Bulldozers return to Beduin village for sixth time

Hours after the demolitions, dozens of protesters held solidarity rallies in Tel Aviv and Beersheva in support of the residents.

October 14, 2010 05:51
1 minute read.
Border Police preparing for Al Arakib demolition

311_AlArakib border police. (photo credit: Courtesy)


Dear Reader,
As you can imagine, more people are reading The Jerusalem Post than ever before. Nevertheless, traditional business models are no longer sustainable and high-quality publications, like ours, are being forced to look for new ways to keep going. Unlike many other news organizations, we have not put up a paywall. We want to keep our journalism open and accessible and be able to keep providing you with news and analysis from the frontlines of Israel, the Middle East and the Jewish World.

As one of our loyal readers, we ask you to be our partner.

For $5 a month you will receive access to the following:

  • A user experience almost completely free of ads
  • Access to our Premium Section
  • Content from the award-winning Jerusalem Report and our monthly magazine to learn Hebrew - Ivrit
  • A brand new ePaper featuring the daily newspaper as it appears in print in Israel

Help us grow and continue telling Israel’s story to the world.

Thank you,

Ronit Hasin-Hochman, CEO, Jerusalem Post Group
Yaakov Katz, Editor-in-Chief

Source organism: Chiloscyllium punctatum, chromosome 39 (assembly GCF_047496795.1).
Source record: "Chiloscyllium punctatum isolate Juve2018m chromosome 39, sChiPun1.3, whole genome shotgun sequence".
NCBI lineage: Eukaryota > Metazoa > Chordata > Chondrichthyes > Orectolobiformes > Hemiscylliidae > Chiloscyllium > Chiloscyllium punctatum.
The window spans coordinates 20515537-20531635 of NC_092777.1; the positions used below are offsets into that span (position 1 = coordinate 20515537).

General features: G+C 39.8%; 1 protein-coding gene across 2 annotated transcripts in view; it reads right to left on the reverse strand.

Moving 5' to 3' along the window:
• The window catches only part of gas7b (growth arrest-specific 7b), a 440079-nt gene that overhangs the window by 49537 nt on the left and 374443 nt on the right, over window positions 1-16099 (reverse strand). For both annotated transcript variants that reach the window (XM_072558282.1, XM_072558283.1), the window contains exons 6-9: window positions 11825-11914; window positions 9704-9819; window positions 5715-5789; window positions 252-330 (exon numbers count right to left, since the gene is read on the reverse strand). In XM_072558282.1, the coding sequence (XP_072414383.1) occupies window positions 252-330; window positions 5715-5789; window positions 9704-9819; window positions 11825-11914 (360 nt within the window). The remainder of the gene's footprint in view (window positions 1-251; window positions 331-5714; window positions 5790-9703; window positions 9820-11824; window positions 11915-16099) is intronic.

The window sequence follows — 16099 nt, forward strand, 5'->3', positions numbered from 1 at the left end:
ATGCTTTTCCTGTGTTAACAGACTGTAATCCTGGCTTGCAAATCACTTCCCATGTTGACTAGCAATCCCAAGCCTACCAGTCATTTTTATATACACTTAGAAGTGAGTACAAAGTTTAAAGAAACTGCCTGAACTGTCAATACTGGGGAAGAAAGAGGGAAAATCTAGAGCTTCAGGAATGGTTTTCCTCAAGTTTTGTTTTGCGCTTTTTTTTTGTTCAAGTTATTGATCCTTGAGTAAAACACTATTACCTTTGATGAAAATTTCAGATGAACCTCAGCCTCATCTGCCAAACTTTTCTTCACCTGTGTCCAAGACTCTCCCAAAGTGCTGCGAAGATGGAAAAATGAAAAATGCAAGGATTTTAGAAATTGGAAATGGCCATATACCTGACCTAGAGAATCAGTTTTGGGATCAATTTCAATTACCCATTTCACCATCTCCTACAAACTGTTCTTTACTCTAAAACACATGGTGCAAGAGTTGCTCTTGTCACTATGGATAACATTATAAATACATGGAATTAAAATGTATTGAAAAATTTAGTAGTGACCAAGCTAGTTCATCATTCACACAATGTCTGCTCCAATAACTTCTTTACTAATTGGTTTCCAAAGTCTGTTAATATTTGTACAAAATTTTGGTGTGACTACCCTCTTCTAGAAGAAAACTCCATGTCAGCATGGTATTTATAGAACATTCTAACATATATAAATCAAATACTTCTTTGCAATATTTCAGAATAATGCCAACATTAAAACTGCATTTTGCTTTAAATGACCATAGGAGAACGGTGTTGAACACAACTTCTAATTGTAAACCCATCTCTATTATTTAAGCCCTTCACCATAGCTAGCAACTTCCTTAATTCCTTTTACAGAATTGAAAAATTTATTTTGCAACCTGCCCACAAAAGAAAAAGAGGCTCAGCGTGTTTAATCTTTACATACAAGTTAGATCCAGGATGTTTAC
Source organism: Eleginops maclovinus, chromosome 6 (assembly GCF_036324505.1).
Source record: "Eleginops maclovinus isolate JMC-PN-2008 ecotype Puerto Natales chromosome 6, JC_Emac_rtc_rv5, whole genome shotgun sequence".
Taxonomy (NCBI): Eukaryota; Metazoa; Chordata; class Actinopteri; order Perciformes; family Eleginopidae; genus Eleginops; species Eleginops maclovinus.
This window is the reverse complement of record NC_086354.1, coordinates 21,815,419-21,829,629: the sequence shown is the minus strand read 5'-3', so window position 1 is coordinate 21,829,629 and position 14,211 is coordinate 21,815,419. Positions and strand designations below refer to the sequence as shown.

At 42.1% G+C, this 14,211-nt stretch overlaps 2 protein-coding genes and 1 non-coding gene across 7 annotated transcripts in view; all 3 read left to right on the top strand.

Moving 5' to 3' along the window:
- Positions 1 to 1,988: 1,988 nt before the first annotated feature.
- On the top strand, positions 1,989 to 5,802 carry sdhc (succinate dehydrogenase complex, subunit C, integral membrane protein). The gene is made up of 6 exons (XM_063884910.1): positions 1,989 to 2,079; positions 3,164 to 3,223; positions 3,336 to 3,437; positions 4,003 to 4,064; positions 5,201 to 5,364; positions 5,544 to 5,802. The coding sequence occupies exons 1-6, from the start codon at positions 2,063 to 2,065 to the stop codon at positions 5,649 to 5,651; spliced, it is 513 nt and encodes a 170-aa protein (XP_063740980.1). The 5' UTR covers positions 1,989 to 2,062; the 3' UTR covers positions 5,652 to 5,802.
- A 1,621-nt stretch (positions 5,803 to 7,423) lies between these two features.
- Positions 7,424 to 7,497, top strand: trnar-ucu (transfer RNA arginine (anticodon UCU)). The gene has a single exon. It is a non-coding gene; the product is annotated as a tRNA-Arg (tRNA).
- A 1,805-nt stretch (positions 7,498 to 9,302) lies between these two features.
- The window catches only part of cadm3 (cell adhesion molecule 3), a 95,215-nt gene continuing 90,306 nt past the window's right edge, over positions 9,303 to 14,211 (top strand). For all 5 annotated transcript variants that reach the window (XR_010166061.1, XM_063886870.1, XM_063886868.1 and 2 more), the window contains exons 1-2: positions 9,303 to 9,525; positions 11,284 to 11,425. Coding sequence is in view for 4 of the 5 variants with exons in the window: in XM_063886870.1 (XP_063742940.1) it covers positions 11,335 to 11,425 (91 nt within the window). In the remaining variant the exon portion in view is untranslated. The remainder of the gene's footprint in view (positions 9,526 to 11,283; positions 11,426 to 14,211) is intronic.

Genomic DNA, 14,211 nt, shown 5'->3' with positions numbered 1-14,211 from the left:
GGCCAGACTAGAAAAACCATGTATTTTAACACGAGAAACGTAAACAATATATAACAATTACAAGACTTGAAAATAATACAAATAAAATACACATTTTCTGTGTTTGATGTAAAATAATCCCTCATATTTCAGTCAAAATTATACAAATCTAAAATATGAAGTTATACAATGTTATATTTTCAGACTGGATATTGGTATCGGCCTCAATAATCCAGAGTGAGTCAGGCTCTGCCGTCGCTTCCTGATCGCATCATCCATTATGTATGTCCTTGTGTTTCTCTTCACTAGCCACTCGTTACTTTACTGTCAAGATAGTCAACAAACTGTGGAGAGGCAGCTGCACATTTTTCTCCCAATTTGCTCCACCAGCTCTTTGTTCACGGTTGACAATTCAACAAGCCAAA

A month since the last house demolition, Israel Lands Authority (ILA) bulldozers returned on Wednesday to the unrecognized Beduin village of Kafr al-Arakib, leveling dozens of illegally- built structures. Police said one person was arrested during a protest that ensued and taken for questioning.

Police added that together with the southern branch of the State Prosecutor’s Office they are filing a lawsuit against the residents of the village. The act is a method of demanding compensation for state funds spent to carry out the six rounds of demolitions.

Previous rulings by the ILA and Israeli courts have determined that the structures at the village are illegal, while residents contend it is their ancestral land that they have lived on since before the founding of the state.

Hours after the demolitions, dozens of protesters held solidarity rallies in Tel Aviv and Beersheva in support of the residents.

Ya’acov Manor, an Israeli activist involved in the protest movement against the demolitions, said that he believed that the bulldozers returned on Wednesday after a month’s absence as an act of revenge for recent protests against the demolitions.

On Monday a demonstration was held by representatives of Jewish organizations outside the Jewish National Fund conference in Atlanta.

The protest coincided with the sending of an open letter to the JNF, signed by Israeli organizations and hundreds of citizens opposed to the continued demolitions.

Manor added that activist Haia Noah from the Negev Coexistence Forum for Civil Equality was arrested and violently assaulted by police. He added that she was interrogated for several hours before she was taken to a local hospital to be treated for pain in her neck and head. Police only confirmed that one person was arrested.

Join Jerusalem Post Premium Plus now for just $5 and upgrade your experience with an ads-free website and exclusive content. Click here>>

Related Content

Jisr az-Zarq
April 3, 2014
Residents of Jisr az-Zarqa beckon Israel Trail hikers to enjoy their town